By Nathan Hale
Law360, Miami (October 06, 2014, 9:54 PM ET) — Following the U.S. Supreme Court’s refusal Monday to review seven rulings striking same-sex marriage bans in five states, the Florida chapter of the American Civil Liberties Union said that it will ask a federal judge to lift a stay on his decision finding Florida’s ban unconstitutional.
In a statement, the organization, which is representing the plaintiffs in one of two cases covered by U.S. District Judge Robert L. Hinkle’s stay, expressed optimism that same-sex couples will soon be able to get married or have their out-of-state marriages recognized in Florida.
“The decision by the Supreme Court not to hear arguments in the marriage cases before it is a huge win for all families across the nation, including in Florida,” ACLU of Florida attorney Daniel Tilley said. “Because Judge Hinkle tied the stay in the ACLU’s case to the lifting of the stays in the very cases which the Supreme Court today refused to hear, we are now one step closer to the day when every Florida family can have the respect, protection and responsibilities that come with marriage.”
That sentiment extended to attorneys representing plaintiffs in some of the related cases pending in the state courts.
“The Supreme Court’s willingness to let stand decisions striking down state marriage bans by the Tenth, Fourth and Seventh circuits sends a strong message to other courts considering the issue that there is no basis for delay or for perpetuating the harms caused to same-sex couples and their children,” said Shannon Minter, legal director of the National Center for Lesbian Rights and counsel for six couples from Miami-Dade County whose case could next be headed to the Florida Supreme Court. “Today’s action by the court should also send a strong message to state officials in Florida that there is no basis for defending these discriminatory bans.”
Proponents of same-sex marriage said the U.S. Supreme Court’s position could add pressure to Florida Gov. Rick Scott and Attorney General Pam Bondi to drop their defense of the state’s ban, which Tilley described as a “dead-end campaign to resist what is now clear historical inevitability.”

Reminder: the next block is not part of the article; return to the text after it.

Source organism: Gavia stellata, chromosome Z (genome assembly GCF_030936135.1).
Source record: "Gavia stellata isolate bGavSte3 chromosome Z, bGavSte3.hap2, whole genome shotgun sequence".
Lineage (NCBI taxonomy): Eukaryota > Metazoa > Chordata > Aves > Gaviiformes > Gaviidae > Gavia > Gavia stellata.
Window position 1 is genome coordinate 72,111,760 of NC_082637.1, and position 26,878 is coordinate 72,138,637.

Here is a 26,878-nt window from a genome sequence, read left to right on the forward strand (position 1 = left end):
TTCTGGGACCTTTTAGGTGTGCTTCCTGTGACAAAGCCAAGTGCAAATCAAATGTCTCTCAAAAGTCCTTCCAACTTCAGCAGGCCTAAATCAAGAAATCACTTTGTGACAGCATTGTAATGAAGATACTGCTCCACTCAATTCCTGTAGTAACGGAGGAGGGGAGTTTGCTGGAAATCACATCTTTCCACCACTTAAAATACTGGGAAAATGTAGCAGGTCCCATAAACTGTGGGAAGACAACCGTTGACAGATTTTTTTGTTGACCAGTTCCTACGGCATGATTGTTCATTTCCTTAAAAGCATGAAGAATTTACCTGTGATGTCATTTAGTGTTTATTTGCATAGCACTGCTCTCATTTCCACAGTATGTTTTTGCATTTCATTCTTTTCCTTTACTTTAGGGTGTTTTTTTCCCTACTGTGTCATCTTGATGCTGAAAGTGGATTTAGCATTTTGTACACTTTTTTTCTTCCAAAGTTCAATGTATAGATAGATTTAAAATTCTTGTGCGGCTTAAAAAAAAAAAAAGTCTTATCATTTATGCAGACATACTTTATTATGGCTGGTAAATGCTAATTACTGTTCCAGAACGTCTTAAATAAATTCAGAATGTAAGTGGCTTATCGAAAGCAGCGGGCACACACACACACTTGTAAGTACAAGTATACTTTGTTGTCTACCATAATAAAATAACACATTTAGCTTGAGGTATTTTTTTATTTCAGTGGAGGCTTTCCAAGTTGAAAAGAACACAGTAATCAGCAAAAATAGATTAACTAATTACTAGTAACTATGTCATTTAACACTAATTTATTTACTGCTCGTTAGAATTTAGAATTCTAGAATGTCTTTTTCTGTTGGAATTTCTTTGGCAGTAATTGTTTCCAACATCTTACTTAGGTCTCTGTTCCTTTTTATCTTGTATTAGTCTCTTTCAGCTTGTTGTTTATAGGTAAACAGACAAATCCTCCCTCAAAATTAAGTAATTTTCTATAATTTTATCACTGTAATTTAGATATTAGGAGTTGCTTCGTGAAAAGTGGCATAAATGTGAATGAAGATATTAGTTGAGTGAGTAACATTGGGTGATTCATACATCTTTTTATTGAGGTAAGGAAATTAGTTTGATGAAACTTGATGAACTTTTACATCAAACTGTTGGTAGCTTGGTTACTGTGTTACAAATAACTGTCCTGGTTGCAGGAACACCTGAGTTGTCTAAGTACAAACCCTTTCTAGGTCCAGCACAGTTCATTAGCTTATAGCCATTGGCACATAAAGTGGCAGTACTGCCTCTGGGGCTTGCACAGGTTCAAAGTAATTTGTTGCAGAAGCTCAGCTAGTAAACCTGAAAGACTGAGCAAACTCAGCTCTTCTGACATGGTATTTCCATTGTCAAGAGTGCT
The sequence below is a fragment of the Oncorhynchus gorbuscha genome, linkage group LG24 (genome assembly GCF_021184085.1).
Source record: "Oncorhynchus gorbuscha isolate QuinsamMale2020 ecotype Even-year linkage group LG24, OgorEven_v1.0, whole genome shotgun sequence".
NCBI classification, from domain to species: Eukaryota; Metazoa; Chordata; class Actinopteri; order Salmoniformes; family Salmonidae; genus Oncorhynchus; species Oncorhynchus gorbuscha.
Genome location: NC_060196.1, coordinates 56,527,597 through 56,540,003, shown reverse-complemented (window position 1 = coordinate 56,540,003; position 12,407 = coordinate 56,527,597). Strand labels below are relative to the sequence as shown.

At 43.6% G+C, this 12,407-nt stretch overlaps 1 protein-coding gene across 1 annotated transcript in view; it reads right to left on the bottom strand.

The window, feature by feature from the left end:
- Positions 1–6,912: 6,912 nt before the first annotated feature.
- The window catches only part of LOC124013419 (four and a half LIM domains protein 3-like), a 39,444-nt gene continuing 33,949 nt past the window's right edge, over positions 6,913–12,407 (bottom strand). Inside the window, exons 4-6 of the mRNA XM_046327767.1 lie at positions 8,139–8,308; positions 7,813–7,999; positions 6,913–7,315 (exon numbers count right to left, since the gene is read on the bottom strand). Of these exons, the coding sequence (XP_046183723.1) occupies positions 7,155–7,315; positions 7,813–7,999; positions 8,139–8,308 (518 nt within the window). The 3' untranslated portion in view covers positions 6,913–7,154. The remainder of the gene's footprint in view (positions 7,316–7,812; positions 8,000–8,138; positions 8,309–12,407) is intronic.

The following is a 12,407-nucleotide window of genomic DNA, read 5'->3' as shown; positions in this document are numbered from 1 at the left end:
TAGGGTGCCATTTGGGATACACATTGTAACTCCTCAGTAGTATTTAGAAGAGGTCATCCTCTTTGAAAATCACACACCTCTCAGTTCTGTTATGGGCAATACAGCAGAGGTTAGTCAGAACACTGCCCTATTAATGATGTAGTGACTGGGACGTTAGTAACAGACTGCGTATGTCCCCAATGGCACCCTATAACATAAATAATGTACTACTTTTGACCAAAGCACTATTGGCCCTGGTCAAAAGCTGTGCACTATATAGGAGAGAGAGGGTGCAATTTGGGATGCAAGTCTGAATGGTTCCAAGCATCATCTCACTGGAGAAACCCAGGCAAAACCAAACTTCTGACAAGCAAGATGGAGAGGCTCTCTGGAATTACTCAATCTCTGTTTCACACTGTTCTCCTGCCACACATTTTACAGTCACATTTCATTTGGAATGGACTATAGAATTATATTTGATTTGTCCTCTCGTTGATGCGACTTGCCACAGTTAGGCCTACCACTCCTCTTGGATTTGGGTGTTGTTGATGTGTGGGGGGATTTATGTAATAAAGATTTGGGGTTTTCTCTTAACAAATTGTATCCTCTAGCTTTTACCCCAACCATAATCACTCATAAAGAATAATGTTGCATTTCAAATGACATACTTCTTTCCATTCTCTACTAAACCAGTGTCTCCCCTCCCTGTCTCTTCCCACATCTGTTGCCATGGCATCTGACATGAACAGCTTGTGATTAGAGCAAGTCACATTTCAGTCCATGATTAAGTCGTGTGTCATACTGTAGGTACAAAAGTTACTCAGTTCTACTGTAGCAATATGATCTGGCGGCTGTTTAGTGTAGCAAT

Bondi had cited two of the cases rejected by the U.S. Supreme Court on Monday in a motion to stay two state cases. On Monday, her press secretary, C. Whitney Ray, said, “We are reviewing the impact of these decisions, as well as other cases around the country.”
Tilley said the ACLU of Florida is preparing its request to Judge Hinkle and is in communication with the state solicitor general’s office, which had already appealed the ruling to the Eleventh Circuit.
Judge Hinkle’s stay was issued in conjunction with his Aug. 21 ruling in two consolidated suits filed in the Northern District of Florida.
The first suit, filed in February, challenged Florida’s refusal to recognize same-sex marriages performed out of state on behalf of two Jacksonville men who were married in Canada. According to the complaint, James Brenner was unable to designate Charles Jones as his spouse while enrolling in the state’s deferred retirement option program.
The second ACLU-backed suit, filed in March, names eight same-sex couples, a Fort Myers widow and SAVE, South Florida’s largest gay rights organization, as plaintiffs.
The widow, Arlene Goldberg, whose wife died in March after 47 years together, received an exception to the stay. Judge Hinkle ordered that she be provided an amended death certificate, which Tilley said is expected this week, so she can receive Social Security benefits.
The U.S. Supreme Court’s ruling Monday left intact decisions rendering gay marriage legal in Indiana, Wisconsin, Utah, Virginia and Oklahoma, and will bring the number of states where gay marriage is legal to 24, including the District of Columbia.
That number could also increase quickly, as challenges play out against gay marriage bans in states whose designated appeals courts have deemed them to be unconstitutional.
Elena Vigil-Farinas of Restivo Reilly & Vigil-Farinas LLC, counsel for the plaintiffs in a state court case out of Key West in Monroe County, said that she expects the U.S. Supreme Court may have to issue an opinion eventually, but the signs are clearly good for her side.
“They have already struck down huge portions of the Defense of Marriage Act in favor of married gay couples, so I believe today’s decision weighs very heavily in our favor as tacit approval and a green light for marriage equality rights,” she said.
The plaintiffs in the cases affected by Judge Hinkle’s stay are represented by Daniel B. Tilley and Maria Kayanan of the ACLU Foundation of Florida, Leslie Cooper of the ACLU Foundation, and Stephen F. Rosenthal of Podhurst Orseck PA.
The state is represented by Allen C. Winsor and Adam Scott Tanenbaum of the Florida Office of the Attorney General.
The cases are Brenner et al. v. Scott et al., case number 4:14-cv-00107; and Grimsley et al. v. Scott et al., case number 4:14-cv-00138, both in the U.S. District Court for the Northern District of Florida.
–Additional reporting by Carolina Bolado and Allissa Wickham. Editing by Edrienne Su